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This policy document is part of a response submitted by the Progress Educational Trust (PET) to the Human Fertilisation and Embryology Authority's Consultation on its 8th Code of Practice and Revised Consent Forms.

In light of the current debate and literature about preimplantation genetic screening (PGS), do you think new guidance in the Code of Practice strikes the right balance between clinical freedom and uncertainties about whether PGS leads to better overall pregnancy rates?

Further research is necessary in the fertility sector, if success rates for assisted reproduction are to improve, so that more patients can be helped to achieve a successful pregnancy. However, while it is important not to foreclose future developments in the use of PGS, due consideration should also be given to the interests of patients. Patients may have an imperfect understanding of the treatment they are being offered, and may be desperate for a successful outcome.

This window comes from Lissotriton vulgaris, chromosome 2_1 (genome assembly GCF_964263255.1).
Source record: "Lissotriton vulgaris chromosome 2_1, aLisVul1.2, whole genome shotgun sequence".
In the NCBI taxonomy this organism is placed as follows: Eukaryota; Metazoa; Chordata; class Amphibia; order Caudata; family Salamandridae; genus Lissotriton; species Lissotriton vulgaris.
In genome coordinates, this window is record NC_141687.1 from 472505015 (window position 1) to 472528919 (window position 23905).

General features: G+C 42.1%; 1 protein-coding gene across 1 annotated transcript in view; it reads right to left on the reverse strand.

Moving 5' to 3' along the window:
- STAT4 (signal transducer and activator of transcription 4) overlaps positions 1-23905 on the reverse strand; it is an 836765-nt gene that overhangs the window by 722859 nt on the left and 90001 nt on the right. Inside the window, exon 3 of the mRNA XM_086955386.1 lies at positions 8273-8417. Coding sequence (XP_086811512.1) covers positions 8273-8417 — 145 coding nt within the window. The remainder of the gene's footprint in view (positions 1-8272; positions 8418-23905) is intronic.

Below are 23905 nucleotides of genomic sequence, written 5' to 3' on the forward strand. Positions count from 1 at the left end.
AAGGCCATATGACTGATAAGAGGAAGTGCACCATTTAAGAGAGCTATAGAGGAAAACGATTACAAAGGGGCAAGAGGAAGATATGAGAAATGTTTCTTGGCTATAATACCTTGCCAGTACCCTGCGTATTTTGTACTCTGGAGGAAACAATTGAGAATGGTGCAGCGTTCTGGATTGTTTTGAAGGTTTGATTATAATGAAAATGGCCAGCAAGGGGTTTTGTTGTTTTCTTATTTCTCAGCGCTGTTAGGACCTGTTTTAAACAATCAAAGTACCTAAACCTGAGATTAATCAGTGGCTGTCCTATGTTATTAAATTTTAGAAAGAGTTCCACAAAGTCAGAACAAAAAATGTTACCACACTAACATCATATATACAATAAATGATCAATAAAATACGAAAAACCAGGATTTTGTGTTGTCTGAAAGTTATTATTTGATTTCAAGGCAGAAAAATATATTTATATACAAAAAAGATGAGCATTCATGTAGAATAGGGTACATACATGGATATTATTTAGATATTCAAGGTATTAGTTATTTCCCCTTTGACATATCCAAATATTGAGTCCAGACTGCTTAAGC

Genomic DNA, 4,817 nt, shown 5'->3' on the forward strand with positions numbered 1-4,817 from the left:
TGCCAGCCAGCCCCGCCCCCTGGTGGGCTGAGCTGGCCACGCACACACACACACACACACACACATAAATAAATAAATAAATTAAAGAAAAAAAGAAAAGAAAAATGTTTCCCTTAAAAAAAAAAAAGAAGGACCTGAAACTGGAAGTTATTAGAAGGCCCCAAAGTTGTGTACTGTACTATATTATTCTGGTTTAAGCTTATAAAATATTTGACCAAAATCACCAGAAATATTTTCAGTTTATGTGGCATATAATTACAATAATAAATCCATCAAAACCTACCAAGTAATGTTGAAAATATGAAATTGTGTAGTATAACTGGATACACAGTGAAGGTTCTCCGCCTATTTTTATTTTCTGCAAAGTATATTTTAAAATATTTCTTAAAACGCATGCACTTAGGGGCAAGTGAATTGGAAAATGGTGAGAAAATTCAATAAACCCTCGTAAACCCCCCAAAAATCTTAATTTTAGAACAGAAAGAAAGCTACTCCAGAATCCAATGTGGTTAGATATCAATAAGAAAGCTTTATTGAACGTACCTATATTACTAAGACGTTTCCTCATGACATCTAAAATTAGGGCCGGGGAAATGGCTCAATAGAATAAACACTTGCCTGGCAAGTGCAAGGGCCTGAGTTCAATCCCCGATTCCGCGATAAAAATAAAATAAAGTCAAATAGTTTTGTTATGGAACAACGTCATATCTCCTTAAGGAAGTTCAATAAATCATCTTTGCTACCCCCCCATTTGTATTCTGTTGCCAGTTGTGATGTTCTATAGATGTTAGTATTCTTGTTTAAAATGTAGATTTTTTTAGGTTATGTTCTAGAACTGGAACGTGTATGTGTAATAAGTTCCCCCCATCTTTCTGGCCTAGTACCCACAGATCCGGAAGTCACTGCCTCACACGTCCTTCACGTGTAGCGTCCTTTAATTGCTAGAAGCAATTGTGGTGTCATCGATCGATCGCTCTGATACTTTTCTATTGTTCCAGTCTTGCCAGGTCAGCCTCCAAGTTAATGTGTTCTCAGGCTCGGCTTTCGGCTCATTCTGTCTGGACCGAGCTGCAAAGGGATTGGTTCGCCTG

In 9.1 of the HFEA's proposed new Code of Practice, the reference to 'the British Fertility Society's policy and practice guidelines on PGS' should be removed. These policy and practice guidelines have already been superseded, and if any equivalent reference were to be added to the Code of Practice in their place, then these too would likely be superseded before long. By removing this specific reference and refraining from adding another in its place, the HFEA would more clearly make it incumbent upon providers of fertility services to 'monitor the latest literature and professional guidance' in this area.

In 13.9 (ii) of the HFEA's proposed new Code of Practice, the word 'experimental' to describe PGS is potentially misleading - it may result in the patient forming an impression that they are participating in a formal scientific experiment rather than undergoing treatment, and it fails to convey adequately the fact that the efficacy of this technique is unproven. For this reason, we suggest that the word 'experimental' is replaced with 'unproven'. This suggested change of wording is not intended to disparage the technique, but rather to help ensure that an accurate impression of its biomedical standing is conveyed to the patient.